Commentaries

WKMS welcomes community members to self-voice self-authored compositions that express opinion, introspection or humor on topics of interest and importance to our audience. If you have an opinion, interest or review you'd like to share with WKMS listeners, please see the guidelines below. The views expressed in commentaries are the opinion of the commentator and don't necessarily reflect the views of WKMS.

The station will review every script before it is recorded with respect to:

  1. Libel or slander.
  2. Content that is more promotional than provocative.
  3. Accuracy.
  4. Personal attacks and ad hominem attacks.
  5. Political or religious content that promotes rather than informs.
  6. Appropriate usage, language and form for civil discourse.

The station will assist authors with:

  1. Making appropriate edits.
  2. Bringing the communication to proper time length, generally about 600 words or 3 to 4 minutes of spoken word.
  3. Recording the communication in the WKMS studio (unless other arrangements that yield equally acceptable audio are agreed to).
  4. Editing the communication and placing it in the WKMS schedule.

WKMS will require authors to provide the station a final script that will be filed in the news department and will be placed on the station's web site.

WKMS will need authors to provide a suggested introduction for each communication as well as a standard announcer outro script that includes author name, general place of residence, and whatever other personal information might lend authority or authenticity to the communication.

WKMS will schedule produced communications and inform the author of time(s). Generally these are aired three times each, but the rotation is solely at the discretion of the station.

WKMS will refuse to air communications that violate rules of the Federal Communications Commission for non-commercial, educational stations. Further, WKMS will refuse to air communications that would, for any reason, undermine its goodwill with the audience it serves.

If you find these terms agreeable, please email msu.wkmsnews@murraystate.edu to schedule a time in a studio to record.

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Commentary
1:47 pm
Tue July 1, 2014

The Voice of Reason: Remembering Senator Howard Baker

Portrait of Senator Howard Baker
Credit Wikimedia Commons

Former Senate Majority Leader and White House Chief of Staff Howard Baker died last Thursday at age 88. Baker was one of the key players in Ronald Reagan's historic tax and spending cuts and was an influential member of the Senate committee that investigated the Watergate scandal. He served as US Senator from Tennessee from 1967 to 1985 and Commentator and History Professor Dr. Brian Clardy remembers the Republican Senator as a voice of reason in the later half of the 20th Century.

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Culture
3:50 pm
Wed February 5, 2014

50 Years Later: The Sunday Night that Forever Changed Music

The Beatles arrive at JFK Airport
Credit Library of Congress, Wikimedia Commons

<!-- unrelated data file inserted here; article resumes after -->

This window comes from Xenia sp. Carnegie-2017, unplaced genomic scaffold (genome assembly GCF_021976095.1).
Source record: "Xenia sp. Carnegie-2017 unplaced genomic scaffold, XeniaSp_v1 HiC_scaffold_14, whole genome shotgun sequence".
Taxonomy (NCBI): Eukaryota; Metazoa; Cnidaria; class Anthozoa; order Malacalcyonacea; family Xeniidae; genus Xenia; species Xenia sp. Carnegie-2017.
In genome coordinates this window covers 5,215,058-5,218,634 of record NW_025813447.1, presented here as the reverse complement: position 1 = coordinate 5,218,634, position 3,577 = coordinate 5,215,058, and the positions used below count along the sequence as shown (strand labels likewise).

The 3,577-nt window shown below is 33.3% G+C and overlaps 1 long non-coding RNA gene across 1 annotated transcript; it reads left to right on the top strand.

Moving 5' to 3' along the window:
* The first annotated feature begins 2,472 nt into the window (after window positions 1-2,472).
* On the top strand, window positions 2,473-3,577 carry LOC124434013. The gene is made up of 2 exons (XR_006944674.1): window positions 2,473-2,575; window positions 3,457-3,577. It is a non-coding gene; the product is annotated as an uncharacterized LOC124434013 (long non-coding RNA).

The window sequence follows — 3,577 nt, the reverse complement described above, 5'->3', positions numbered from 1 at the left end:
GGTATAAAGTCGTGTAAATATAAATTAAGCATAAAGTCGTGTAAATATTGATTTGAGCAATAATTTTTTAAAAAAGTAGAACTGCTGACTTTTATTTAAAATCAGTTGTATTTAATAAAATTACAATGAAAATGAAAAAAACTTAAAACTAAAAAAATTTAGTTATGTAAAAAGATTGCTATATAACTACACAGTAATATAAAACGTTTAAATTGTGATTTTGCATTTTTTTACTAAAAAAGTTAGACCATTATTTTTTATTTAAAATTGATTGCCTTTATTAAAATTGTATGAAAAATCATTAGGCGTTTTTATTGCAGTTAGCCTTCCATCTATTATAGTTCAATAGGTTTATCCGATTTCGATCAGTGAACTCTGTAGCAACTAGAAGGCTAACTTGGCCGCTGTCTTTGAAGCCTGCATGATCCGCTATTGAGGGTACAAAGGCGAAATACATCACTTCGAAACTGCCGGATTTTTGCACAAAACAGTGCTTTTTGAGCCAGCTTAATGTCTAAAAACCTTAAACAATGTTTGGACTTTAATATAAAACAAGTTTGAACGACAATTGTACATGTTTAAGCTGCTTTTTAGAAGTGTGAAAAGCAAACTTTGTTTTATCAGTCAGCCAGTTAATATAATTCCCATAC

Fifty years ago this Sunday (February 9, 2014), four mop-topped lads from Liverpool took to a television stage and changed the world. The Beatles made their stateside debut on The Ed Sullivan Show in three consecutive headlining performances to great anticipation and fanfare, drawing over 73 million viewers and launching the 'British Invasion.' Commentator and Murray State history professor Dr. Brian Clardy reflects on their first performance and its cultural impact over 50 years.

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Good Reads
12:37 pm
Fri January 3, 2014

The Uncommon Authors of Mystery Novels

Murray State Professor Emeritus and commentator Michael Cohen surveys uncommon authors of mysteries, whose day jobs have nothing to do with whodunits. He's the author of "Murder Most Fair: The Appeal of Mystery Fiction," published by Fairleigh Dickinson University Press in 2000. See more uncommon mysteries.

Good Reads
2:15 pm
Mon December 30, 2013

Uncommon Mystery: Killings at Badger's Drift

Professor Emeritus Michael Cohen reviews British author Caroline Graham's first mystery, The Killings At Badger's Drift,  published in 1987 and adapted ten years later as the first episode of the British ITV series The Midsomer Murders.

Michael Cohen is Professor Emeritus at Murray State University. He is the author of Murder Most Fair:  The Appeal of Mystery Fiction, published by Fairleigh Dickinson University Press in 2000. 

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Culture
10:41 am
Fri November 22, 2013

50 Years Later: Remembering the Assassination of President John F. Kennedy

On this day 50 years ago, President John F. Kennedy was assassinated while riding in a presidential motorcade through a plaza of onlookers in Dallas, Texas. Commentator and Murray State History Professor Dr. Brian Clardy reflects on his parents' memories of the day.

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Good Reads
1:56 pm
Mon November 11, 2013

Uncommon Mystery: Ask Miss Mott

Mystery enthusiast Michael Cohen reviews an "uncommon mystery" to consider for your reading list. The mystery "Ask Miss Mott" by E. Phillips Oppenheim is a thriller published in 1935, an early adventure spy novel.

E. Phillips Oppenheim, Ask Miss Mott (1935)

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